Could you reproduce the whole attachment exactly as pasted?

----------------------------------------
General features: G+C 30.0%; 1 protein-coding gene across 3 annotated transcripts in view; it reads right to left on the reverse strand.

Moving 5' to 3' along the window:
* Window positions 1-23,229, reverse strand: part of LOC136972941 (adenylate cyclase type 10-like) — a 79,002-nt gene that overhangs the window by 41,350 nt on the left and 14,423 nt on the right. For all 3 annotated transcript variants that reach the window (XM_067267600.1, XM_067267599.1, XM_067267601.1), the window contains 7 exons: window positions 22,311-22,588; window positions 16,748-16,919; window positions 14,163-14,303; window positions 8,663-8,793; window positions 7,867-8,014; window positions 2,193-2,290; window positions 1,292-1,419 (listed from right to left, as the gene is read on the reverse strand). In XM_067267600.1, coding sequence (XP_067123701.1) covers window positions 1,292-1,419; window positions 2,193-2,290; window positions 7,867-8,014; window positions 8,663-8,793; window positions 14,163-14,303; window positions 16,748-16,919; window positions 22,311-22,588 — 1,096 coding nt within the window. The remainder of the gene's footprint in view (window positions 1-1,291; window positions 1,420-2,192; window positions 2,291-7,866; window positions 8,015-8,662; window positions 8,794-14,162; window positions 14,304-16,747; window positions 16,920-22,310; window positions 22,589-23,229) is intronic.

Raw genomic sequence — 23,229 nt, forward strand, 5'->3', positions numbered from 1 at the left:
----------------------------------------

General features: G+C 30.0%; 1 protein-coding gene across 3 annotated transcripts in view; it reads right to left on the reverse strand.

Moving 5' to 3' along the window:
* Window positions 1-23,229, reverse strand: part of LOC136972941 (adenylate cyclase type 10-like) — a 79,002-nt gene that overhangs the window by 41,350 nt on the left and 14,423 nt on the right. For all 3 annotated transcript variants that reach the window (XM_067267600.1, XM_067267599.1, XM_067267601.1), the window contains 7 exons: window positions 22,311-22,588; window positions 16,748-16,919; window positions 14,163-14,303; window positions 8,663-8,793; window positions 7,867-8,014; window positions 2,193-2,290; window positions 1,292-1,419 (listed from right to left, as the gene is read on the reverse strand). In XM_067267600.1, coding sequence (XP_067123701.1) covers window positions 1,292-1,419; window positions 2,193-2,290; window positions 7,867-8,014; window positions 8,663-8,793; window positions 14,163-14,303; window positions 16,748-16,919; window positions 22,311-22,588 — 1,096 coding nt within the window. The remainder of the gene's footprint in view (window positions 1-1,291; window positions 1,420-2,192; window positions 2,291-7,866; window positions 8,015-8,662; window positions 8,794-14,162; window positions 14,304-16,747; window positions 16,920-22,310; window positions 22,589-23,229) is intronic.

Raw genomic sequence — 23,229 nt, forward strand, 5'->3', positions numbered from 1 at the left: